III-08c: Annual Earnings of Full-Time Workers with an Advanced Degree (in Any Field), Ages 24–34, by Field of Undergraduate Major, 2015*
* Full-time workers are those who worked 35 or more hours per week for 50 or more weeks in the previous 12 months. For an inventory of the particular degree programs included under each of the broad academic fields to which the graph refers, see the ACS-HI Crosswalk.
Source: U.S. Census Bureau, 2015 American Community Survey Public-Use Microdata Sample. Data analyzed and presented by the American Academy of Arts and Sciences’ Humanities Indicators (www.humanitiesindicators.org).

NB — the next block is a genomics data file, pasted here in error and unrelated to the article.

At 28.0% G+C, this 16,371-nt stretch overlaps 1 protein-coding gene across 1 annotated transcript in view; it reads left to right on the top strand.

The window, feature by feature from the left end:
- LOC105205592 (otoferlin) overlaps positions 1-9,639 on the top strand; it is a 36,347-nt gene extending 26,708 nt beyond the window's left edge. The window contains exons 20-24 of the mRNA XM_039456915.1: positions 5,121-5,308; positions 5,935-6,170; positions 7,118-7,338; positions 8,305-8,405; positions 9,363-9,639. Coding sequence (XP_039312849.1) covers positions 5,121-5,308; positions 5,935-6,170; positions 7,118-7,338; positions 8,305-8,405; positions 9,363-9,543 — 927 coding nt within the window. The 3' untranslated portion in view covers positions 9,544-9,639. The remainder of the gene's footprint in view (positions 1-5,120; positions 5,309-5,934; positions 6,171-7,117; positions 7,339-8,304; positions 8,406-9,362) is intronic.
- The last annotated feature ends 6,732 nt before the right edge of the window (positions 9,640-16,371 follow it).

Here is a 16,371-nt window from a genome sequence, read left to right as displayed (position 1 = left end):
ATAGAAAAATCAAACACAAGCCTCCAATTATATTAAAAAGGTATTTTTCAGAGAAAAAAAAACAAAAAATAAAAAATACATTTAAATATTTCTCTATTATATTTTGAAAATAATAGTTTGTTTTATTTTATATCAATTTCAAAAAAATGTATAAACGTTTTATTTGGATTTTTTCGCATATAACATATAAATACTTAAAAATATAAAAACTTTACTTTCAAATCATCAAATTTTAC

For the purposes of the American Community Survey (ACS), the source of these data, the U.S. Census Bureau defines earnings as “the sum of wage or salary income and net income from self-employment. ‘Earnings’ represent the amount of income received regularly for people 16 years old and over before deductions for personal income taxes, Social Security, bond purchases, union dues, Medicare deductions, etc. An individual with earnings is one who has either wage/salary income or self-employment income, or both. Respondents who ‘break even’ in self-employment income and therefore have zero self-employment earnings also are considered ‘individuals with earnings’” (from ACS documentation provided at http://www2.census.gov/programs-surveys/acs/tech_docs/subject_definitions/2014_ACSSubjectDefinitions.pdf, p. 81). This indicator uses ACS data to estimate the earnings of full-time workers who have a terminal bachelor’s degree in the humanities. (A full-time worker is defined as an individual who has worked at least 35 hours per week for 50 or more weeks, including paid vacation, in the preceding 12 months.) All earnings estimates are for the 12 months preceding response to the ACS. This indicator provides estimates of the 25th, 50th, and 75th percentile earnings for humanities majors and majors in other major academic fields. The 25th, 50th, and 75th percentiles are known as the lower, middle, and upper quartiles, and the middle quartile is also known as the median. Quartiles are statistics that divide the observations of a numeric sample into four groups, each of which contains 25% of the data. The lower, middle, and upper quartiles are computed by ordering the values for a particular variable from smallest to largest and then finding the values below which fall 25%, 50%, and 75% of the data. The lower quartile and the upper quartile are the two values that define the interquartile range. The interquartile range, which excludes the most extreme values of a data distribution, is used to describe the range of “typical” or “usual” values exhibited by a set of persons or objects. The ACS permits respondents to specify up to two fields of bachelor’s degree. For the purposes of this analysis, an individual was counted as having a bachelor’s degree in the humanities if the field of either reported degree was within the scope of the humanities as specified by the HI. For an inventory of the specific fields included under the broad field groupings used here, see the ACS-HI Crosswalk.